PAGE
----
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We live in a time of information abundance, which far too many of us see as information overload. With the sum total of human knowledge, past and present, at our fingertips, we’re faced with a crisis of attention: which ideas should we engage with, and why? Big Think is an evolving roadmap to the best thinking on the planet — the ideas that can help you think flexibly and act decisively in a multivariate world.

A word about Big Ideas and Themes — The architecture of Big Think

Big ideas are lenses for envisioning the future. Every article and video on bigthink.com and on our learning platforms is based on an emerging “big idea” that is significant, widely relevant, and actionable. We’re sifting the noise for the questions and insights that have the power to change all of our lives, for decades to come. For example, reverse-engineering is a big idea in that the concept is increasingly useful across multiple disciplines, from education to nanotechnology.

Themes are the seven broad umbrellas under which we organize the hundreds of big ideas that populate Big Think. They include New World Order, Earth and Beyond, 21st Century Living, Going Mental, Extreme Biology, Power and Influence, and Inventing the Future.

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Big Think’s contributors offer expert analysis of the big ideas behind the news.

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Today's Big Idea: Rethinking the Workplace

The Big Idea for Thursday, June 21, 2012

Whatever the future holds, we hope it is a world in which women are more fairly represented in the workplace -- particularly in the business and technology sectors. Here's Pamela Haag on the dearth of women among "high-flying, high tech entrepreneurs and professionals" in Silicon Valley, where women earn only 49 cents to a man’s dollar, and diplomat Neelam Deo on the challenges and the incredible possibility that IT opens up for women and girls globally. Julia Allison believes that the only way for a woman to gain respect as a tech entrepreneur is by "making a ton of money." Her goal is to sell her own internet company in five years.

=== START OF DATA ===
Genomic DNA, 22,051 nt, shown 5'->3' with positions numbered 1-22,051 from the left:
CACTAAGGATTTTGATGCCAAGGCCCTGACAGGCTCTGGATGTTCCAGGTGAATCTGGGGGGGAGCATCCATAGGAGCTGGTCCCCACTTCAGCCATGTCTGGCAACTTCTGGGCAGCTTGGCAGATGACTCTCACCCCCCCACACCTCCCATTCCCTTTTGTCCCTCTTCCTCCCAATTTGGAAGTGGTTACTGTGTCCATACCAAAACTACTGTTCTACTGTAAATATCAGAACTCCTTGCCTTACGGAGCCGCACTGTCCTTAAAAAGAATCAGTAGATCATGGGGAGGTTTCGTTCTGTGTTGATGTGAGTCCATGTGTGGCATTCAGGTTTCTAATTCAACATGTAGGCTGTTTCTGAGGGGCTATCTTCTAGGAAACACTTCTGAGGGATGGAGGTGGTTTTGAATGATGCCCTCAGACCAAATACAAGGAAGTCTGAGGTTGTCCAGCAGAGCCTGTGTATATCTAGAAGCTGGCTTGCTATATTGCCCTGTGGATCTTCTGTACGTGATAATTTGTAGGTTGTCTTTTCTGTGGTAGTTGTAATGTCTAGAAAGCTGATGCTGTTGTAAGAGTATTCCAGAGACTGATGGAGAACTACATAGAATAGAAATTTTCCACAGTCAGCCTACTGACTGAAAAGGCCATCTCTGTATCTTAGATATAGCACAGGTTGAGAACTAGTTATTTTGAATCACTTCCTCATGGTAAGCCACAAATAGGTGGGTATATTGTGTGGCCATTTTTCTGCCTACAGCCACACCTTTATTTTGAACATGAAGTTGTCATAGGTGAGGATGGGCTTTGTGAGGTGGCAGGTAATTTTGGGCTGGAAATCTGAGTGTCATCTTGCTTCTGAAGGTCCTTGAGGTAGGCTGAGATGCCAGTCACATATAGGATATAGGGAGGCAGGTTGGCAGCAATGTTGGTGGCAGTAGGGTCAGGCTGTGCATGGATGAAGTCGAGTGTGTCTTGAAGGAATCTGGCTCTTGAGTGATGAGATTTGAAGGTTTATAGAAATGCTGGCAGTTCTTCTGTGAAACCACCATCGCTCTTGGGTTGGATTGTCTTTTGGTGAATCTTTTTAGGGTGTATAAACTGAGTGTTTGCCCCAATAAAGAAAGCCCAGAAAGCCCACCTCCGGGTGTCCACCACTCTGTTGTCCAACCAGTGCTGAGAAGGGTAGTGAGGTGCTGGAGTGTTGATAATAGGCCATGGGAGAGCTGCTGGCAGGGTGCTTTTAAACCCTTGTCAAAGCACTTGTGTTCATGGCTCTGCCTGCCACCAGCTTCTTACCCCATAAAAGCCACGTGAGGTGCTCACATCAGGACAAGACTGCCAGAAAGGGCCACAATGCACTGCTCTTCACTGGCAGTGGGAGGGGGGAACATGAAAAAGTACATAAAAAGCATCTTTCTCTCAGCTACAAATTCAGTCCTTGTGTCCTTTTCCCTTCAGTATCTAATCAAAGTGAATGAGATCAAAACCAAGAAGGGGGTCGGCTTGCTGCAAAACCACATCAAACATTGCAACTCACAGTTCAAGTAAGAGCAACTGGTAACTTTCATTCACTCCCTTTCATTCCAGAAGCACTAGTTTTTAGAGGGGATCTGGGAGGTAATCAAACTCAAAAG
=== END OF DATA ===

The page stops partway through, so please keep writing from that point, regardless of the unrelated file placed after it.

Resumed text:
We've come a long way from when newspapers ran sex-segregated job listings (“Help Wanted—Male” and “Help Wanted—Female") with different pay for the same work, depending on gender. But if we want to continue to move forward as a society to the point where women are being meaningfully integrated at the top levels of organizations, those who are currently there will have to make a commitment, says Monique Leroux, CEO of Canada's largest financial cooperative, Desjardins. Leroux explains her strategy for ensuring that women have a place at the table. 

Perspectives

  1. 1 How to Get More Women At the Table
    Megan Erickson Think Tank
  2. 2 Indian Women in Business
    Neelam Deo
  3. 3 Valley of the Dolls: Women's Wage Woes in the Tech "Shangri-la" of Silicon Valley
    Pamela Haag Harpy's Review
  4. 4 Julia Allison on Harnessing Technology to Get Rich
    Julia Allison
 

Today's Big Idea: Rethinkin...

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